The Catholic Mandate
Catholic authorities in Philadelphia strongly discouraged and then forbade their youth attending non-Catholic colleges and universities. In 1927, then Cardinal Dennis Dougherty (1865-1951) wrote, “If a parish school be necessary in the lower grades, it is still more necessary in the higher; because it is in the higher grades that history, literature, and the experimental sciences are taught in connection with which theories are advanced in non-Catholic universities, colleges, and high schools . . . that are dangerous to Religion.” Dougherty’s successor, Cardinal John O’Hara, made the ban official. Throughout their episcopates, Catholic high schools and academies routinely refused to send students’ transcripts to non
Requiring attendance at Catholic institutions was clearly a boon to Villanova, Saint Joseph’s, and La Salle. At the same time, the archdiocese, along with the church as a whole, firmly opposed coeducation. This stance meant that Catholic women had to attend single-sex institutions. To meet the need, three now “historic” Catholic women’s colleges—Immaculata College, Rosemont College, and Chestnut Hill College—were founded within three years of one another in the 1920s, a time when college enrollments of women were rising all over the country. The three women’s colleges flourished for the next half century, in no small measure because of the archdiocese’s insistence on women attending single-sex Catholic institutions. In the second half of the twentieth century, women’s religious orders also opened Gwynedd Mercy College, Holy Family College, Neumann College, and Cabrini College. Catholic women’s colleges provided an education that was thought to be doubly sheltered, as women were protected from ideas that might undermine their faith, at the same time as their moral virtue was being protected from temptations resulting from coeducation.
Nevertheless, Catholic colleges and universities followed the wave of coeducation in the United States. The change began at Villanova, where students insisted on it as part of other reforms in line with the demands for gender and racial equality in the 1960s. Once Villanova admitted women to all its programs in 1968, Saint Joseph’s and La Salle had to follow suit or risk declining enrollments. But because the perception persisted that Catholic women were better served socially and academically by single-sex institutions, the Catholic women’s colleges in the region—with the exception of Cabrini, which went coed in 1970— waited another generation to admit men.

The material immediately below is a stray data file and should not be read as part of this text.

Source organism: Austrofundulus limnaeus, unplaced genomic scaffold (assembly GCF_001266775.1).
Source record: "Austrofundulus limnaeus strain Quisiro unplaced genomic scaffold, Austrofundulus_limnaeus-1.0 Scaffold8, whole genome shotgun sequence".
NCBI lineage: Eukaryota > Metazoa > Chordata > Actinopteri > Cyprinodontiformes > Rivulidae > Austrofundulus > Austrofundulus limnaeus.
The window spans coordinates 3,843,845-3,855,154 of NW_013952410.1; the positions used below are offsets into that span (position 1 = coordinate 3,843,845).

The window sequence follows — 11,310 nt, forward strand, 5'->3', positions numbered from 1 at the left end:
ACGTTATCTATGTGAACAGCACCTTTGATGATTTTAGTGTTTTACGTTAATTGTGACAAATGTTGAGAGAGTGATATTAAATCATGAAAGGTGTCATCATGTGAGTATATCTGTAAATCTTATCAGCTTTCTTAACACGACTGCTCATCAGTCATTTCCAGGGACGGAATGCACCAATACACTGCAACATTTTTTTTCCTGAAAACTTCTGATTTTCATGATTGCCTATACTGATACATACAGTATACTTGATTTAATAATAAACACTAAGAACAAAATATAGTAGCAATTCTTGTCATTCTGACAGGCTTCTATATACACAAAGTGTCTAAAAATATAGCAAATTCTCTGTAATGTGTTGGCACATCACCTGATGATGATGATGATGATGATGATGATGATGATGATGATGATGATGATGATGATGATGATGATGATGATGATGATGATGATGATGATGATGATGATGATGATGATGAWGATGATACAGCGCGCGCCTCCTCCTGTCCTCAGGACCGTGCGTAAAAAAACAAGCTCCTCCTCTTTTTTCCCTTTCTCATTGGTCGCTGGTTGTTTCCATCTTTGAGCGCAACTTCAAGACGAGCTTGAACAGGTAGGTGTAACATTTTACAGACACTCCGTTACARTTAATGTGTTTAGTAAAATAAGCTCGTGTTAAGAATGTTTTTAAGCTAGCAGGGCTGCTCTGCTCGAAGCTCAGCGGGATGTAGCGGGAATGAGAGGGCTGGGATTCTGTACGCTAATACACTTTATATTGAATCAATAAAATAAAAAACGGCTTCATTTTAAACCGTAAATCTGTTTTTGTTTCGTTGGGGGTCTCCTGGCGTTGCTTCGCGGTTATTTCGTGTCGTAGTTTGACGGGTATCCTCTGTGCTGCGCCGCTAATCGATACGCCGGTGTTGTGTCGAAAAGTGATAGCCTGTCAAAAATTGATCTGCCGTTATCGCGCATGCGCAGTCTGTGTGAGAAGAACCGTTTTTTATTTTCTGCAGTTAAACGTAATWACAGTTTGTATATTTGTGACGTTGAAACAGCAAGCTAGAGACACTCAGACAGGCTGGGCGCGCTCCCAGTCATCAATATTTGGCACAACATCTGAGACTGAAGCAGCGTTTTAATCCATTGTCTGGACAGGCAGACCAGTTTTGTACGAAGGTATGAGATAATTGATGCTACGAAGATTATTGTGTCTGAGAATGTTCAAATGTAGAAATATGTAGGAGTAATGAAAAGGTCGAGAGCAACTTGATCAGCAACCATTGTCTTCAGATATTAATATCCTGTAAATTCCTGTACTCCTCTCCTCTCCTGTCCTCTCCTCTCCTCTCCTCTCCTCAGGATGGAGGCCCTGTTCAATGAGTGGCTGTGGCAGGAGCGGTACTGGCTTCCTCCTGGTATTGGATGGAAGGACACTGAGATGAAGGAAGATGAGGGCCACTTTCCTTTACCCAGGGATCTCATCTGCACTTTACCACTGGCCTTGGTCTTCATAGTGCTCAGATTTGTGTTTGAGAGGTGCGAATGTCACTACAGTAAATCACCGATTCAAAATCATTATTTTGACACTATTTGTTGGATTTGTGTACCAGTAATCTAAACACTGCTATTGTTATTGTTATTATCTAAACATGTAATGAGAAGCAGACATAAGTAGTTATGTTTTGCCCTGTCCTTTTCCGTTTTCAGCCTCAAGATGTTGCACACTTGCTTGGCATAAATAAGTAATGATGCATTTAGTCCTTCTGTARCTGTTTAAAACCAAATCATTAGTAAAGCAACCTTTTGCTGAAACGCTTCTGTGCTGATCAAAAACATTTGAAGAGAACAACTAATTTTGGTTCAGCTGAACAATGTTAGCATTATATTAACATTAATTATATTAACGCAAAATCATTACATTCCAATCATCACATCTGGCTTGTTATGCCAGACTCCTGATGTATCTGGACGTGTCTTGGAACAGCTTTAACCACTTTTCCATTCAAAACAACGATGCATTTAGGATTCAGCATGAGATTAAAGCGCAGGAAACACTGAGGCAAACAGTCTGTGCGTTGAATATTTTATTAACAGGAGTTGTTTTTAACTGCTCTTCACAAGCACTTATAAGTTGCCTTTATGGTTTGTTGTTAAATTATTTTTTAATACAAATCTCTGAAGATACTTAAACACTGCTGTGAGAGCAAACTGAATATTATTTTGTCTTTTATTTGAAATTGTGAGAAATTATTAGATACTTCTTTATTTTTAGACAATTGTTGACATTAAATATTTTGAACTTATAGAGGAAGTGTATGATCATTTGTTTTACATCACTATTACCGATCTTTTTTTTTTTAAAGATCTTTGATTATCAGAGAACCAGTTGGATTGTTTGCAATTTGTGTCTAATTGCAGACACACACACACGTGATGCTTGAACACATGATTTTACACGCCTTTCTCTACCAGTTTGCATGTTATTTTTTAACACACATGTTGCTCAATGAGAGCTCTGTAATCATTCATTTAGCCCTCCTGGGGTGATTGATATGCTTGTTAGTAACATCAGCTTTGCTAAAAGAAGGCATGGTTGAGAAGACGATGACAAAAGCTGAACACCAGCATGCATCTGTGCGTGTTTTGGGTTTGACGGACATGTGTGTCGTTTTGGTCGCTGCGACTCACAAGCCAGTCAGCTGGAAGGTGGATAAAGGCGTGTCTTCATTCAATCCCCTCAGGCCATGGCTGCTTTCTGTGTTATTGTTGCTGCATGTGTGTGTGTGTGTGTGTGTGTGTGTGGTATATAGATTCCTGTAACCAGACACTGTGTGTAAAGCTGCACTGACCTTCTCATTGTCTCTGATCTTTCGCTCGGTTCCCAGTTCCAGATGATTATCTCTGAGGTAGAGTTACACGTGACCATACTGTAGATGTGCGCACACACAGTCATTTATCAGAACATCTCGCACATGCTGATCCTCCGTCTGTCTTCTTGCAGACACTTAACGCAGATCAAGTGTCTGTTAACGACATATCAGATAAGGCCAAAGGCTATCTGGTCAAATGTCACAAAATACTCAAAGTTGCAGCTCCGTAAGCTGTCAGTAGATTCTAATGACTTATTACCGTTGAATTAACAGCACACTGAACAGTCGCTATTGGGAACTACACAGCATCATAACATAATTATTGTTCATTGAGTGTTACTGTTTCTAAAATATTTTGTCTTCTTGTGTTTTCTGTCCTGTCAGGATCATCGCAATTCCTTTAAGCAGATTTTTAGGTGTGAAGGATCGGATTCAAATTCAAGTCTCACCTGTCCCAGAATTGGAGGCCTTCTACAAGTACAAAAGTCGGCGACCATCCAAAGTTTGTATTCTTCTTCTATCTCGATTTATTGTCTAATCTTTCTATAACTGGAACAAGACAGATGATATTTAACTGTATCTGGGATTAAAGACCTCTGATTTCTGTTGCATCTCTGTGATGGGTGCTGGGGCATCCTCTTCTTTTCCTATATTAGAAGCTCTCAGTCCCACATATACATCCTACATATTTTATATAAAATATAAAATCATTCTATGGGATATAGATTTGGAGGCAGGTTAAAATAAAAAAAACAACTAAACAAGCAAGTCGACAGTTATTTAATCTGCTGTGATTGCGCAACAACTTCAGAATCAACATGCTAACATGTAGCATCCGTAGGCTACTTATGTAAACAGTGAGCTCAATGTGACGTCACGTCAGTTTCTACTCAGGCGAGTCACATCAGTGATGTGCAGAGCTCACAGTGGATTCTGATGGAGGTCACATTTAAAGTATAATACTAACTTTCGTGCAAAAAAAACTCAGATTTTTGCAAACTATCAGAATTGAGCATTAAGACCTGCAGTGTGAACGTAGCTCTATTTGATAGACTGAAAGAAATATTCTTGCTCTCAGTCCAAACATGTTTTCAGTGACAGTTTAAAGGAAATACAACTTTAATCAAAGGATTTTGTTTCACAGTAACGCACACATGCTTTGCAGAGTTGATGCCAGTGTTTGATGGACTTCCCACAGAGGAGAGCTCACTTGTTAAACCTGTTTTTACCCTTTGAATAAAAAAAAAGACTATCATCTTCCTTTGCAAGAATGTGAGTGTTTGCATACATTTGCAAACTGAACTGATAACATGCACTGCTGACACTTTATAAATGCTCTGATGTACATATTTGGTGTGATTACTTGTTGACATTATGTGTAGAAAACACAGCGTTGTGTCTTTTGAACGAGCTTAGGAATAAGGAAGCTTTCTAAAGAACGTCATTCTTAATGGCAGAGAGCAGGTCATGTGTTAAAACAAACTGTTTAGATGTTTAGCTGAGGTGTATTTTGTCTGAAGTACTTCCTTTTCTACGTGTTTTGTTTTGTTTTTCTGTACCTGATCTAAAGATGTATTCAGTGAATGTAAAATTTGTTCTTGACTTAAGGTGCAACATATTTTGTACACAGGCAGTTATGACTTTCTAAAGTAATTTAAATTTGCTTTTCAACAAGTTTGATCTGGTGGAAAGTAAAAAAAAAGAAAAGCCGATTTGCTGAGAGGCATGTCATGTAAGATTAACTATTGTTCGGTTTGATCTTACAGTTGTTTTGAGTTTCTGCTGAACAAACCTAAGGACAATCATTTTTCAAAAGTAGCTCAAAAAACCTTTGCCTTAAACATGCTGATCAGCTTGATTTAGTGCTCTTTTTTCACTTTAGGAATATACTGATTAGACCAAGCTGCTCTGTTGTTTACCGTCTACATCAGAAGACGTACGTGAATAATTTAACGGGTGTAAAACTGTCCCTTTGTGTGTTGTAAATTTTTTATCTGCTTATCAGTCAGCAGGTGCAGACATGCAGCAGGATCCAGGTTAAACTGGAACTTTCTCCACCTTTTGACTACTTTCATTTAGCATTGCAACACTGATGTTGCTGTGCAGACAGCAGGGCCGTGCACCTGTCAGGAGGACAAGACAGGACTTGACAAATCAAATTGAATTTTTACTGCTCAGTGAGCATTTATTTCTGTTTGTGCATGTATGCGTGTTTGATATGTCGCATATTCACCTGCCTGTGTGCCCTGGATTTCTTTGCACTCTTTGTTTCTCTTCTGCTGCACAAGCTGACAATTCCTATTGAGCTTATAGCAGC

In addition to the Catholic institutions, the Religious Society of Friends (or Quakers) founded two colleges, Haverford and Swarthmore, and was very influential in the founding of Bryn Mawr College. Swarthmore and Haverford, the earliest of the three, were relative late-comers among Protestant colleges, in part because Quakers, with no need for clergy, did not have to establish colleges to attract and educate men for the ministry.
Haverford College emerged from a crisis in 1827 when the Religious Society of Friends split between the Orthodox and Hicksite branches. The Orthodox Quakers, who were generally wealthier and more urbane than the more agrarian and poorer Hicksites, wanted to bring their society into the mainstream of American Protestantism. One way to do that was to found a college for “an enlarged and liberal system of instruction in the Society of Friends.” Wealthy Orthodox Quakers from both Philadelphia and New York City subscribed funds to found what became Haverford College, which opened in 1833, in Haverford Township about ten miles west of Philadelphia.
Much like the early Catholic colleges in the region, Haverford sought to provide a “guarded education,” with, at first, all students and faculty belonging to the Quaker religion, “so as not to endanger their religious principles or alienate them from the early attachments.” Cardinal Dougherty, who later insisted on a guarded education for the members of his flock, could not have said it better. By the twenty-first century, the great majority of students and faculty at Haverford were not Quaker, and there was no attempt to restrict inquiry to Quaker views of the world, though Quaker social principles continued to influence the institution. In 1980, Haverford admitted women to all its programs for the first time.
Not to be outdone, the Hicksite Quakers founded Swarthmore College in 1864, locating it in Delaware County, eleven miles southwest of Philadelphia. The site conformed to their desire to situate the college in a “rural district with convenient access to the city of Philadelphia, where the beauty and simplicity of our Christian profession” could be blended into the atmosphere. The college was named for Swarthmore Hall, the home in England of George Fox, the founder of Quakerism. Swarthmore’s founders engaged actively in the abolitionist and women’s rights movements; and Swarthmore, unlike Haverford, admitted both men and women from the beginning. Again, in contrast to Haverford in its early years, Swarthmore did not restrict enrollment to Quakers. For several decades Swarthmore remained a small and relatively undistinguished college. This situation changed when Frank Aydelotte (1880-1956) became the college’s first non-Quaker president in 1920. He attracted one of the best college faculties in the nation and made Swarthmore a top-flight liberal arts college.
Bryn Mawr’s Leap Forward